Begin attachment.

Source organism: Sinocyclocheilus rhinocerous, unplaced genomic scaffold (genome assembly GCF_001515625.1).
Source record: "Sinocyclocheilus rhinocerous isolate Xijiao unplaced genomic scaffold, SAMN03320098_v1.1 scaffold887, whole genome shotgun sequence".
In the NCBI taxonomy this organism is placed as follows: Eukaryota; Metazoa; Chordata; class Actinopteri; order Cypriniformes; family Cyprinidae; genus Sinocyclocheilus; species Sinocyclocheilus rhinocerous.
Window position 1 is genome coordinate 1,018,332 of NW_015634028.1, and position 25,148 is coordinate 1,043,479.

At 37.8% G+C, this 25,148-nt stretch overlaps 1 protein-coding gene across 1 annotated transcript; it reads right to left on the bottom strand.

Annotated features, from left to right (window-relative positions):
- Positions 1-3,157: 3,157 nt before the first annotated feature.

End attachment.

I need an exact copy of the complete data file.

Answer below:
Source organism: Sinocyclocheilus rhinocerous, unplaced genomic scaffold (genome assembly GCF_001515625.1).
Source record: "Sinocyclocheilus rhinocerous isolate Xijiao unplaced genomic scaffold, SAMN03320098_v1.1 scaffold887, whole genome shotgun sequence".
In the NCBI taxonomy this organism is placed as follows: Eukaryota; Metazoa; Chordata; class Actinopteri; order Cypriniformes; family Cyprinidae; genus Sinocyclocheilus; species Sinocyclocheilus rhinocerous.
Window position 1 is genome coordinate 1,018,332 of NW_015634028.1, and position 25,148 is coordinate 1,043,479.

At 37.8% G+C, this 25,148-nt stretch overlaps 1 protein-coding gene across 1 annotated transcript; it reads right to left on the bottom strand.

Annotated features, from left to right (window-relative positions):
- Positions 1-3,157: 3,157 nt before the first annotated feature.